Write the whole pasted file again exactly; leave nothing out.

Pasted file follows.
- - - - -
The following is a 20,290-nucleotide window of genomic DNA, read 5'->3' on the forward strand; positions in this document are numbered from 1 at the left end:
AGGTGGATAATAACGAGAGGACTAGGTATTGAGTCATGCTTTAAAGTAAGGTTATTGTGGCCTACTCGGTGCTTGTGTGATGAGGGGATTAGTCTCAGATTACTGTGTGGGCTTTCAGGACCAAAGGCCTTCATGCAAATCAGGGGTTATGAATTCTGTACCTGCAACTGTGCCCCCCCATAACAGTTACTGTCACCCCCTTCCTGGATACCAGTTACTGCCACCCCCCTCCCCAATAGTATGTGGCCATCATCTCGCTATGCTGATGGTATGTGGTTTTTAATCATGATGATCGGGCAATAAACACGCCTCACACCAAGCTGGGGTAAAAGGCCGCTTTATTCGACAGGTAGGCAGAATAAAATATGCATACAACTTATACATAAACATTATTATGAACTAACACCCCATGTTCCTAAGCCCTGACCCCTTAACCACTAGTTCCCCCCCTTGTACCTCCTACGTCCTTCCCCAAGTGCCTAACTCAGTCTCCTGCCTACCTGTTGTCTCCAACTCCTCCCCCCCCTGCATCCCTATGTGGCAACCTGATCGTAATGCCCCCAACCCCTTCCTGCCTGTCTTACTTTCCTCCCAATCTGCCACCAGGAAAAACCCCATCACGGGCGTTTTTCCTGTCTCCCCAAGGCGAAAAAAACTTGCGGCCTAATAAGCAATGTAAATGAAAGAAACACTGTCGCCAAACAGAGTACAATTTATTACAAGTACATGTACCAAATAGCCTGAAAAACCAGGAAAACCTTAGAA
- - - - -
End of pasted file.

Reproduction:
The following is a 20,290-nucleotide window of genomic DNA, read 5'->3' on the forward strand; positions in this document are numbered from 1 at the left end:
AGGTGGATAATAACGAGAGGACTAGGTATTGAGTCATGCTTTAAAGTAAGGTTATTGTGGCCTACTCGGTGCTTGTGTGATGAGGGGATTAGTCTCAGATTACTGTGTGGGCTTTCAGGACCAAAGGCCTTCATGCAAATCAGGGGTTATGAATTCTGTACCTGCAACTGTGCCCCCCCATAACAGTTACTGTCACCCCCTTCCTGGATACCAGTTACTGCCACCCCCCTCCCCAATAGTATGTGGCCATCATCTCGCTATGCTGATGGTATGTGGTTTTTAATCATGATGATCGGGCAATAAACACGCCTCACACCAAGCTGGGGTAAAAGGCCGCTTTATTCGACAGGTAGGCAGAATAAAATATGCATACAACTTATACATAAACATTATTATGAACTAACACCCCATGTTCCTAAGCCCTGACCCCTTAACCACTAGTTCCCCCCCTTGTACCTCCTACGTCCTTCCCCAAGTGCCTAACTCAGTCTCCTGCCTACCTGTTGTCTCCAACTCCTCCCCCCCCTGCATCCCTATGTGGCAACCTGATCGTAATGCCCCCAACCCCTTCCTGCCTGTCTTACTTTCCTCCCAATCTGCCACCAGGAAAAACCCCATCACGGGCGTTTTTCCTGTCTCCCCAAGGCGAAAAAAACTTGCGGCCTAATAAGCAATGTAAATGAAAGAAACACTGTCGCCAAACAGAGTACAATTTATTACAAGTACATGTACCAAATAGCCTGAAAAACCAGGAAAACCTTAGAA